The Telluride Film Festival presented a screening of a newly discovered Orson Welles silent film that has been restored by George Eastman House. Some context was required though. This was not a film intended to play in theaters. It was to be part of a Welles stage production where three filmed prologues would precede the three acts. He never finished the film for the show.
What remains is essentially three mostly plotless slapstick scenes and that kind of works for me. There was some backstory about mistaken identities and engagements that I couldn’t even follow from the explanation. All I know is, Joseph Cotten is running around 1930s New York doing daring stunts and impeccable pratfalls.
One bit has a Keystone Cops-esque pursuit between Cotten and the villain running around stacks of boxes, just missing each other. Then an actual Keystone Cop shows up. A long sequence has Cotten running around rooftops, straddling two buildings, and at one point lugging a ladder around, coming very close to the ledge. He skates on a wheeled palette and goes from upper to lower deck on the side of a boat.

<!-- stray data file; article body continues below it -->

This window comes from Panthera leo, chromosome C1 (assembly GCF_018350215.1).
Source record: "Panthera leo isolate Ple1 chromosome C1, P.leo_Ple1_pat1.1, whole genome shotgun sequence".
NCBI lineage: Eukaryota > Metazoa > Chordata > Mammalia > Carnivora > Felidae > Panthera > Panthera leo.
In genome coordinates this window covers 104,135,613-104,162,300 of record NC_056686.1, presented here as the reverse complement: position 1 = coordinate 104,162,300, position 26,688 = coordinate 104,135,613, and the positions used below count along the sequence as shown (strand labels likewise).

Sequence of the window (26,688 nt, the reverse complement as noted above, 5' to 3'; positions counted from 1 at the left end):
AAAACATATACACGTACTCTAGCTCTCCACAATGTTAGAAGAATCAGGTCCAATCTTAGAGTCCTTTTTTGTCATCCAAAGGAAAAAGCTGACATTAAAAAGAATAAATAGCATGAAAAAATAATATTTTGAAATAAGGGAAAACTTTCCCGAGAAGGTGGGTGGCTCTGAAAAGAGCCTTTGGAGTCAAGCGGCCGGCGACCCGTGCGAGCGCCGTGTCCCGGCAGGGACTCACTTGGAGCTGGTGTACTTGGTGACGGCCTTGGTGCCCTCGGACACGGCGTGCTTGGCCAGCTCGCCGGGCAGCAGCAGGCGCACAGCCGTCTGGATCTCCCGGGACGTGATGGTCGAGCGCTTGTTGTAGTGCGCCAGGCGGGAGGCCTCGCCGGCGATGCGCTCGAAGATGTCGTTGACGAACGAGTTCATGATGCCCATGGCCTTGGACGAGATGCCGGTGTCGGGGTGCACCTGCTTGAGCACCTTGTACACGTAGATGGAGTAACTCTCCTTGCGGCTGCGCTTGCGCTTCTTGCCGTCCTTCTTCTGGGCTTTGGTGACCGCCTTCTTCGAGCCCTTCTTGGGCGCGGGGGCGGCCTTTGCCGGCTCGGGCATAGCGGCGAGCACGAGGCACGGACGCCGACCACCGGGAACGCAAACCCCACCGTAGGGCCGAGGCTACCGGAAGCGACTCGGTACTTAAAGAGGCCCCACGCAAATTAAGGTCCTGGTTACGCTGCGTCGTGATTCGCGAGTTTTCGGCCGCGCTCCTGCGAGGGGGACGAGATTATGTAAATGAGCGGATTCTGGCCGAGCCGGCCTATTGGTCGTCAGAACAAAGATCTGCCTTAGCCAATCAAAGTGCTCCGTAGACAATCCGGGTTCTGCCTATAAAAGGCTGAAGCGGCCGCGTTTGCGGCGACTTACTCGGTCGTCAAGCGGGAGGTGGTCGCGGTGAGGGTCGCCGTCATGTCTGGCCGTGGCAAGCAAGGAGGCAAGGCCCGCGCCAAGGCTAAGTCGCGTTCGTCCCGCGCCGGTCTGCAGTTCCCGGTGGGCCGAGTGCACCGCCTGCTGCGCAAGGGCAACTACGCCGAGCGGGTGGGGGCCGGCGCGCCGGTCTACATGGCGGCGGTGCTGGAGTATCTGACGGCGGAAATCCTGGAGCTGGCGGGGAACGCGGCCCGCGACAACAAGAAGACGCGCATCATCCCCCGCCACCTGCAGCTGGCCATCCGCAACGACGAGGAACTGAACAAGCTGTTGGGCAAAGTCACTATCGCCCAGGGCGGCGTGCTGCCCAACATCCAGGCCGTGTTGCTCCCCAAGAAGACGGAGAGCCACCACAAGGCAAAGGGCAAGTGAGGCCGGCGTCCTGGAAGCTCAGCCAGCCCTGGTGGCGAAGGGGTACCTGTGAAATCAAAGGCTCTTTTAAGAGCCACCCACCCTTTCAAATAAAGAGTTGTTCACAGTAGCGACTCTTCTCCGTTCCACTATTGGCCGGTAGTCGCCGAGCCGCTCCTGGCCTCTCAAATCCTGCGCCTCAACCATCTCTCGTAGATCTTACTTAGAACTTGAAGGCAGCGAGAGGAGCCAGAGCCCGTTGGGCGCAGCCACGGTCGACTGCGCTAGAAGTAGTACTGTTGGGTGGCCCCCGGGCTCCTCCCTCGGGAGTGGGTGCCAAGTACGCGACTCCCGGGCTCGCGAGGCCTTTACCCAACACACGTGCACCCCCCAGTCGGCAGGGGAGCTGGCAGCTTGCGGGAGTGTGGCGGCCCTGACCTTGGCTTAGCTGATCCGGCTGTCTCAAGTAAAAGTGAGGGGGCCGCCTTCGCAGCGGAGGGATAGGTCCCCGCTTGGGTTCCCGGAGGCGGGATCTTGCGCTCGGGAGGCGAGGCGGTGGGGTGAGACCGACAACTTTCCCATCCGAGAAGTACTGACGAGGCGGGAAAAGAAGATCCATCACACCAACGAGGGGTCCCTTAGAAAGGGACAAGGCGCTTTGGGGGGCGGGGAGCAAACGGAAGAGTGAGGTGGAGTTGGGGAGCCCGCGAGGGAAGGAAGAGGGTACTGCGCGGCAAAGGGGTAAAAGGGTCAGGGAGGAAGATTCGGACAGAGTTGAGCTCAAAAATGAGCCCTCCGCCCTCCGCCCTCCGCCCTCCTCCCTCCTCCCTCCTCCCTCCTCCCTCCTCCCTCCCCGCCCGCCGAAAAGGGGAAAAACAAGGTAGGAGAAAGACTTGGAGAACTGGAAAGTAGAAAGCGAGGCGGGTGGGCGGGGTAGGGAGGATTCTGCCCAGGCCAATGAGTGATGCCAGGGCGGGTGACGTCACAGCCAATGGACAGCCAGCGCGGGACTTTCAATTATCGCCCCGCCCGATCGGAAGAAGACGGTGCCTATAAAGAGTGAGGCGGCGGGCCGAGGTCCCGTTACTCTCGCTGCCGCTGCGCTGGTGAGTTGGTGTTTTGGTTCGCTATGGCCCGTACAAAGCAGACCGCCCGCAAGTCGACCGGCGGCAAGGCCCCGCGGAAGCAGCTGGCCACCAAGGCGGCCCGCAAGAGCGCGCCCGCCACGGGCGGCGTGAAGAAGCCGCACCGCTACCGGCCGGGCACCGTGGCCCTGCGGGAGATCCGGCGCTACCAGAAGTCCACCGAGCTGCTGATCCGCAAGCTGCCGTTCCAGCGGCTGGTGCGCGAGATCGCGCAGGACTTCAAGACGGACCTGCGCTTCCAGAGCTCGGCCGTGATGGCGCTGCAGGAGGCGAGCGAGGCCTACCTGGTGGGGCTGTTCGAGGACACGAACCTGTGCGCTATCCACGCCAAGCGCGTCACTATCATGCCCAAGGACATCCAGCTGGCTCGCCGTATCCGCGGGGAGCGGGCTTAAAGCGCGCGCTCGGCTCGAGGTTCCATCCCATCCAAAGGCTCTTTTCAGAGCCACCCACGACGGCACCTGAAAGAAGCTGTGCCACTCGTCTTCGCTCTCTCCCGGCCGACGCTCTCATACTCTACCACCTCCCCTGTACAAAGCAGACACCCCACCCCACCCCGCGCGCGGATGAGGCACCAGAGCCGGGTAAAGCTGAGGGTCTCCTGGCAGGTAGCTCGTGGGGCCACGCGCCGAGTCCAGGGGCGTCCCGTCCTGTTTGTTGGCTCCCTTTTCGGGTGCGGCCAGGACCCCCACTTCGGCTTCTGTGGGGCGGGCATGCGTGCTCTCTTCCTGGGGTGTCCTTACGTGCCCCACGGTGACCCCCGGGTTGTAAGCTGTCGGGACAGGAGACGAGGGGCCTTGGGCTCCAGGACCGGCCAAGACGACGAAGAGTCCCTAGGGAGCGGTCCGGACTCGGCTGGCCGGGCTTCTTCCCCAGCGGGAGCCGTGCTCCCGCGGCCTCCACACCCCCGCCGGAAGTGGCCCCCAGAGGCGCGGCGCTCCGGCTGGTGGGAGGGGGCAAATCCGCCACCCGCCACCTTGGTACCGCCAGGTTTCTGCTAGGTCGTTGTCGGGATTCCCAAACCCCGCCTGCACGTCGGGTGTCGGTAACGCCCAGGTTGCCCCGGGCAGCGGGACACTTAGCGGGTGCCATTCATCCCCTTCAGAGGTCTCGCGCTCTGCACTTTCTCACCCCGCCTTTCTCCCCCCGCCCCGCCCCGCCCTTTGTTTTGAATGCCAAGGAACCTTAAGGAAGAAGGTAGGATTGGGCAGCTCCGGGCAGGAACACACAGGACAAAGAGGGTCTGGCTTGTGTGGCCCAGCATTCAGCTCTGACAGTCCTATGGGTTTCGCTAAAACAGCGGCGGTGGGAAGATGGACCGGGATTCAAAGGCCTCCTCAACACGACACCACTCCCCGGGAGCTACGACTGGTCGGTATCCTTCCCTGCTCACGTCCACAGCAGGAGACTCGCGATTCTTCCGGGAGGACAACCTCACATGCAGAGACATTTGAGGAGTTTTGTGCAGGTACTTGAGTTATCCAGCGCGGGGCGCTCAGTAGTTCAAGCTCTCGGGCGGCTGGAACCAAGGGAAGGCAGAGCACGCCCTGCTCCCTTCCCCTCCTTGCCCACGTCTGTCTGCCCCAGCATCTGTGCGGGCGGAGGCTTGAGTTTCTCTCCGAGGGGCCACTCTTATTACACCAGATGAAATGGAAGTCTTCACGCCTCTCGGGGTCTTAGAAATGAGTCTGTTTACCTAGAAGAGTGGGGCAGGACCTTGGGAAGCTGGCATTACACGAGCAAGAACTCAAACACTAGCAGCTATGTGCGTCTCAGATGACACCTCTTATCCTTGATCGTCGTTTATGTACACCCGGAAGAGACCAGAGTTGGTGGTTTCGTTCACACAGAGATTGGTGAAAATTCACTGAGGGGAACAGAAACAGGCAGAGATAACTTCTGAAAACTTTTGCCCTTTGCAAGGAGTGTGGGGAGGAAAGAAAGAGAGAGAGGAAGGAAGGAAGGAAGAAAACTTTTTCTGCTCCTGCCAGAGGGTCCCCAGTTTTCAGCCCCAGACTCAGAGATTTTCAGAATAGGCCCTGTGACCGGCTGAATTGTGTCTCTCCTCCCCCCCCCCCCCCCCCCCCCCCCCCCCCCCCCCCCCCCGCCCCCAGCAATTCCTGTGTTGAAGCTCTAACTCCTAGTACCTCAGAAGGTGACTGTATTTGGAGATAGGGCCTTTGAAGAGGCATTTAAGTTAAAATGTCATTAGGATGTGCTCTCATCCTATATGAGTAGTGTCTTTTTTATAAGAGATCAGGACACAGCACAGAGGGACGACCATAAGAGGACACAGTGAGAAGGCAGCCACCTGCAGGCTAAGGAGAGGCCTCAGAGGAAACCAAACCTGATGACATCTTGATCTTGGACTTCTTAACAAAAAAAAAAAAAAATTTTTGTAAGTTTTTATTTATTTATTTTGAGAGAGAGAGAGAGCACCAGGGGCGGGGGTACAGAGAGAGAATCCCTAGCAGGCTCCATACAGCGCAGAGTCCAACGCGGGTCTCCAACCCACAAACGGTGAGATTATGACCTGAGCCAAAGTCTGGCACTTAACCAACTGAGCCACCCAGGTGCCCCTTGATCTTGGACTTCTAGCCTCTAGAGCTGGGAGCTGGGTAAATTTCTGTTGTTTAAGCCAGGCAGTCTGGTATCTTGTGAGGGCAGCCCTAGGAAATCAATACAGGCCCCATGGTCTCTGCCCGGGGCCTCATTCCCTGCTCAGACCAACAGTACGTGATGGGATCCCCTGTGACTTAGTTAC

As explained, since Too Much Johnson was unfinished, this is partly still an assembly cut, so some takes happen three times in a row. That’s kind of cool to see it from different angles that might otherwise be unused, and it only takes up an extra few seconds. It’s not long runs of the master shot repeated. It’s only cutaway reactions. A fake palm tree falls over in one shot, which would have been omitted from a final cut but I’m sure glad it’s in there now.
The restoration looks great except for one reel that was too far gone, but even then it’s interesting to see the effects of degradation of nitrate film. The program runs just about an hour and includes a three minute 16mm home movie ‘behind the scenes.’ You get to see young Welles wearing a straw hat directing a scene.
I can’t help wondering if in the 1930s people would have giggled, “Hehehe, Johnson” like I do now. The play/movie was a comedy and dated back to the late 1800s, involving several characters either actually named Johnson or impersonating a Johnson. So they must have known. It’s part of the gag.